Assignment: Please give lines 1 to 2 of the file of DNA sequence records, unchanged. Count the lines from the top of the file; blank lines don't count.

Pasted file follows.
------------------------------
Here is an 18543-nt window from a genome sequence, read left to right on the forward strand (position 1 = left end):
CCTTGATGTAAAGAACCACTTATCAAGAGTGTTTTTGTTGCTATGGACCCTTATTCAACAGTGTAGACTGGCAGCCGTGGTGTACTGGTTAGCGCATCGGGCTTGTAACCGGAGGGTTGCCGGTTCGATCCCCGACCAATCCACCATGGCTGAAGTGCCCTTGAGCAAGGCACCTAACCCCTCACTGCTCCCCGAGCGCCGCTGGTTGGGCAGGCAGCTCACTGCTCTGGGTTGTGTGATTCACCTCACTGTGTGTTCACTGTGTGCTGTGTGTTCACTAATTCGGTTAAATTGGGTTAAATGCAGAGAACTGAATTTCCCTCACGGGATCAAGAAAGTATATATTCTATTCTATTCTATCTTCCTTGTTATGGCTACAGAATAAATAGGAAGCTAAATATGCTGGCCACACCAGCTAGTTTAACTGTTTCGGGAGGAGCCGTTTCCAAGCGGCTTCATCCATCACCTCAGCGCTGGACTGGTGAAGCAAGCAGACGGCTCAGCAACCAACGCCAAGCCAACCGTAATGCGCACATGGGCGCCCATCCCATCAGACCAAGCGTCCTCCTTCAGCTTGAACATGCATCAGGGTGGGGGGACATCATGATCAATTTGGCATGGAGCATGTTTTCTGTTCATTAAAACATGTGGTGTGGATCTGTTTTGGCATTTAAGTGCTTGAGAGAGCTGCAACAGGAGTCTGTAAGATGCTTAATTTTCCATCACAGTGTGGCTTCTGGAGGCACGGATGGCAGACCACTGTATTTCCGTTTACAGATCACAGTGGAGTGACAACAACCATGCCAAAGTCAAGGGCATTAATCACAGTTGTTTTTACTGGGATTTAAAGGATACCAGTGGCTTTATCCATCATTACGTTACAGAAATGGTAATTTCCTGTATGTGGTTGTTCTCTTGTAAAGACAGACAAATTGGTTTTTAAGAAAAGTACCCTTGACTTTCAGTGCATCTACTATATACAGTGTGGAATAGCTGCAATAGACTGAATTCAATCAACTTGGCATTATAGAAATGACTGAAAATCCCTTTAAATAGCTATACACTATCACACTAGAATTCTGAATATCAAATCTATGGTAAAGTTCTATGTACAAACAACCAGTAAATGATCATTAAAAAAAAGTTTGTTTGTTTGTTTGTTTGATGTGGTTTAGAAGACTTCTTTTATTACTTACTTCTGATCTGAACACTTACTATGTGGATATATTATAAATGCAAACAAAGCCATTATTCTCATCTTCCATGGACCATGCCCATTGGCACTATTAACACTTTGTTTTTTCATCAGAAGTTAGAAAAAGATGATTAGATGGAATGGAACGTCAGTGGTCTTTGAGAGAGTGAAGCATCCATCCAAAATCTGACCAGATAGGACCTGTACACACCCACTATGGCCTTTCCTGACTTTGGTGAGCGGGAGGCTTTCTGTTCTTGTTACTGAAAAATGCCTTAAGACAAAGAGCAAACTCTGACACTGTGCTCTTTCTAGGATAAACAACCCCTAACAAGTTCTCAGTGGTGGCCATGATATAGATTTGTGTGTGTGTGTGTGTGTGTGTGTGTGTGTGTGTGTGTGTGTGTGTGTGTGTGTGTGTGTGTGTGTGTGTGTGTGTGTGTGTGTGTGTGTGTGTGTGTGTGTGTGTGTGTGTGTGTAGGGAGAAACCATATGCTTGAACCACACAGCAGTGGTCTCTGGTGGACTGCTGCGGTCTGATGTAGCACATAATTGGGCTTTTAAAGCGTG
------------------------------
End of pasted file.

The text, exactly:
Here is an 18543-nt window from a genome sequence, read left to right on the forward strand (position 1 = left end):
CCTTGATGTAAAGAACCACTTATCAAGAGTGTTTTTGTTGCTATGGACCCTTATTCAACAGTGTAGACTGGCAGCCGTGGTGTACTGGTTAGCGCATCGGGCTTGTAACCGGAGGGTTGCCGGTTCGATCCCCGACCAATCCACCATGGCTGAAGTGCCCTTGAGCAAGGCACCTAACCCCTCACTGCTCCCCGAGCGCCGCTGGTTGGGCAGGCAGCTCACTGCTCTGGGTTGTGTGATTCACCTCACTGTGTGTTCACTGTGTGCTGTGTGTTCACTAATTCGGTTAAATTGGGTTAAATGCAGAGAACTGAATTTCCCTCACGGGATCAAGAAAGTATATATTCTATTCTATTCTATCTTCCTTGTTATGGCTACAGAATAAATAGGAAGCTAAATATGCTGGCCACACCAGCTAGTTTAACTGTTTCGGGAGGAGCCGTTTCCAAGCGGCTTCATCCATCACCTCAGCGCTGGACTGGTGAAGCAAGCAGACGGCTCAGCAACCAACGCCAAGCCAACCGTAATGCGCACATGGGCGCCCATCCCATCAGACCAAGCGTCCTCCTTCAGCTTGAACATGCATCAGGGTGGGGGGACATCATGATCAATTTGGCATGGAGCATGTTTTCTGTTCATTAAAACATGTGGTGTGGATCTGTTTTGGCATTTAAGTGCTTGAGAGAGCTGCAACAGGAGTCTGTAAGATGCTTAATTTTCCATCACAGTGTGGCTTCTGGAGGCACGGATGGCAGACCACTGTATTTCCGTTTACAGATCACAGTGGAGTGACAACAACCATGCCAAAGTCAAGGGCATTAATCACAGTTGTTTTTACTGGGATTTAAAGGATACCAGTGGCTTTATCCATCATTACGTTACAGAAATGGTAATTTCCTGTATGTGGTTGTTCTCTTGTAAAGACAGACAAATTGGTTTTTAAGAAAAGTACCCTTGACTTTCAGTGCATCTACTATATACAGTGTGGAATAGCTGCAATAGACTGAATTCAATCAACTTGGCATTATAGAAATGACTGAAAATCCCTTTAAATAGCTATACACTATCACACTAGAATTCTGAATATCAAATCTATGGTAAAGTTCTATGTACAAACAACCAGTAAATGATCATTAAAAAAAAGTTTGTTTGTTTGTTTGTTTGATGTGGTTTAGAAGACTTCTTTTATTACTTACTTCTGATCTGAACACTTACTATGTGGATATATTATAAATGCAAACAAAGCCATTATTCTCATCTTCCATGGACCATGCCCATTGGCACTATTAACACTTTGTTTTTTCATCAGAAGTTAGAAAAAGATGATTAGATGGAATGGAACGTCAGTGGTCTTTGAGAGAGTGAAGCATCCATCCAAAATCTGACCAGATAGGACCTGTACACACCCACTATGGCCTTTCCTGACTTTGGTGAGCGGGAGGCTTTCTGTTCTTGTTACTGAAAAATGCCTTAAGACAAAGAGCAAACTCTGACACTGTGCTCTTTCTAGGATAAACAACCCCTAACAAGTTCTCAGTGGTGGCCATGATATAGATTTGTGTGTGTGTGTGTGTGTGTGTGTGTGTGTGTGTGTGTGTGTGTGTGTGTGTGTGTGTGTGTGTGTGTGTGTGTGTGTGTGTGTGTGTGTGTGTGTGTGTGTGTGTGTGTGTGTGTAGGGAGAAACCATATGCTTGAACCACACAGCAGTGGTCTCTGGTGGACTGCTGCGGTCTGATGTAGCACATAATTGGGCTTTTAAAGCGTG